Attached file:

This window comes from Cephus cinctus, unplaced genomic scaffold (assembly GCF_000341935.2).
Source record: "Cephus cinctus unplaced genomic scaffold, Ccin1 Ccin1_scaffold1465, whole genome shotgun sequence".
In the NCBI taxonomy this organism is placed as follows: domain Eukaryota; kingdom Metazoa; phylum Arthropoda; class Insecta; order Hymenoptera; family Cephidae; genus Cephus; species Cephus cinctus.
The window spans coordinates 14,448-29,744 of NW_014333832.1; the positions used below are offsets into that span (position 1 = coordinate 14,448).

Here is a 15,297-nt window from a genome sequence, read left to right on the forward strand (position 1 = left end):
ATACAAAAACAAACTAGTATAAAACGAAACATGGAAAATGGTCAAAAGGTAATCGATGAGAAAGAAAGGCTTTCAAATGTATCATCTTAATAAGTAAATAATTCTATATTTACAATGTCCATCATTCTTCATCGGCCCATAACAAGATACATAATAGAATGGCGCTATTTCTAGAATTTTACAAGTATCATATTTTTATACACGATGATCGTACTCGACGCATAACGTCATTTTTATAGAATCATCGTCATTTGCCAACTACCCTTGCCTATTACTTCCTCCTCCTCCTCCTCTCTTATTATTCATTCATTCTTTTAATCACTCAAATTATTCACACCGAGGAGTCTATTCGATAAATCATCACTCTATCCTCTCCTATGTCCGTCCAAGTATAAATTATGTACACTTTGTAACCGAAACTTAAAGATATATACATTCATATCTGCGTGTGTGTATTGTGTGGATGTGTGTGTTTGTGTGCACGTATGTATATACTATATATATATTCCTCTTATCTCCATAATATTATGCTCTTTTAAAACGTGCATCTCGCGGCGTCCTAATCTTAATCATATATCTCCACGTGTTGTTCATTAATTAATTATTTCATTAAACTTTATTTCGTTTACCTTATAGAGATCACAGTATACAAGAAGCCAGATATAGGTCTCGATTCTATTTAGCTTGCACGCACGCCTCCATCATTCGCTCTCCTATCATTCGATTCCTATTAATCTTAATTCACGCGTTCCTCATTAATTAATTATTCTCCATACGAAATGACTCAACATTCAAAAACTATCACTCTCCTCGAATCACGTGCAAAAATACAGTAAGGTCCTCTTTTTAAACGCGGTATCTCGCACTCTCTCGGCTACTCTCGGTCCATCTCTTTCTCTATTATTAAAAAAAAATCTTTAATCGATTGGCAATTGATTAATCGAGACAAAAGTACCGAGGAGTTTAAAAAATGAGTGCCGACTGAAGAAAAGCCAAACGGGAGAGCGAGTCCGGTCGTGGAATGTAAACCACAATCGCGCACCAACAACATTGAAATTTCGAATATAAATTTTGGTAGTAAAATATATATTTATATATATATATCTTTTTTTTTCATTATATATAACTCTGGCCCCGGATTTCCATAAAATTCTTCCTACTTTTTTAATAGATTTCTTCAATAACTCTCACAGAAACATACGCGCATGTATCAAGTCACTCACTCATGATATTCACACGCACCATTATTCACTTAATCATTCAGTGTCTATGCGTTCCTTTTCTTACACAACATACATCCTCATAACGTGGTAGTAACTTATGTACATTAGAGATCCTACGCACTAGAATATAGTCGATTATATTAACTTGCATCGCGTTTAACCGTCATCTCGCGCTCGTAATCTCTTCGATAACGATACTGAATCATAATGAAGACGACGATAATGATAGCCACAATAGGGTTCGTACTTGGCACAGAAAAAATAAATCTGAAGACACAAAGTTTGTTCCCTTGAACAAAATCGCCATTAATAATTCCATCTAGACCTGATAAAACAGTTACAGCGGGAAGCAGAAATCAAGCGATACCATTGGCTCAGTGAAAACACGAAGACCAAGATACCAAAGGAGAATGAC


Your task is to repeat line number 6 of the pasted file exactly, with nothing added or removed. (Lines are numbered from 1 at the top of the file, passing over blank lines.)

ATACAAAAACAAACTAGTATAAAACGAAACATGGAAAATGGTCAAAAGGTAATCGATGAGAAAGAAAGGCTTTCAAATGTATCATCTTAATAAGTAAATAATTCTATATTTACAATGTCCATCATTCTTCATCGGCCCATAACAAGATACATAATAGAATGGCGCTATTTCTAGAATTTTACAAGTATCATATTTTTATACACGATGATCGTACTCGACGCATAACGTCATTTTTATAGAATCATCGTCATTTGCCAACTACCCTTGCCTATTACTTCCTCCTCCTCCTCCTCTCTTATTATTCATTCATTCTTTTAATCACTCAAATTATTCACACCGAGGAGTCTATTCGATAAATCATCACTCTATCCTCTCCTATGTCCGTCCAAGTATAAATTATGTACACTTTGTAACCGAAACTTAAAGATATATACATTCATATCTGCGTGTGTGTATTGTGTGGATGTGTGTGTTTGTGTGCACGTATGTATATACTATATATATATTCCTCTTATCTCCATAATATTATGCTCTTTTAAAACGTGCATCTCGCGGCGTCCTAATCTTAATCATATATCTCCACGTGTTGTTCATTAATTAATTATTTCATTAAACTTTATTTCGTTTACCTTATAGAGATCACAGTATACAAGAAGCCAGATATAGGTCTCGATTCTATTTAGCTTGCACGCACGCCTCCATCATTCGCTCTCCTATCATTCGATTCCTATTAATCTTAATTCACGCGTTCCTCATTAATTAATTATTCTCCATACGAAATGACTCAACATTCAAAAACTATCACTCTCCTCGAATCACGTGCAAAAATACAGTAAGGTCCTCTTTTTAAACGCGGTATCTCGCACTCTCTCGGCTACTCTCGGTCCATCTCTTTCTCTATTATTAAAAAAAAATCTTTAATCGATTGGCAATTGATTAATCGAGACAAAAGTACCGAGGAGTTTAAAAAATGAGTGCCGACTGAAGAAAAGCCAAACGGGAGAGCGAGTCCGGTCGTGGAATGTAAACCACAATCGCGCACCAACAACATTGAAATTTCGAATATAAATTTTGGTAGTAAAATATATATTTATATATATATATCTTTTTTTTTCATTATATATAACTCTGGCCCCGGATTTCCATAAAATTCTTCCTACTTTTTTAATAGATTTCTTCAATAACTCTCACAGAAACATACGCGCATGTATCAAGTCACTCACTCATGATATTCACACGCACCATTATTCACTTAATCATTCAGTGTCTATGCGTTCCTTTTCTTACACAACATACATCCTCATAACGTGGTAGTAACTTATGTACATTAGAGATCCTACGCACTAGAATATAGTCGATTATATTAACTTGCATCGCGTTTAACCGTCATCTCGCGCTCGTAATCTCTTCGATAACGATACTGAATCATAATGAAGACGACGATAATGATAGCCACAATAGGGTTCGTACTTGGCACAGAAAAAATAAATCTGAAGACACAAAGTTTGTTCCCTTGAACAAAATCGCCATTAATAATTCCATCTAGACCTGATAAAACAGTTACAGCGGGAAGCAGAAATCAAGCGATACCATTGGCTCAGTGAAAACACGAAGACCAAGATACCAAAGGAGAATGAC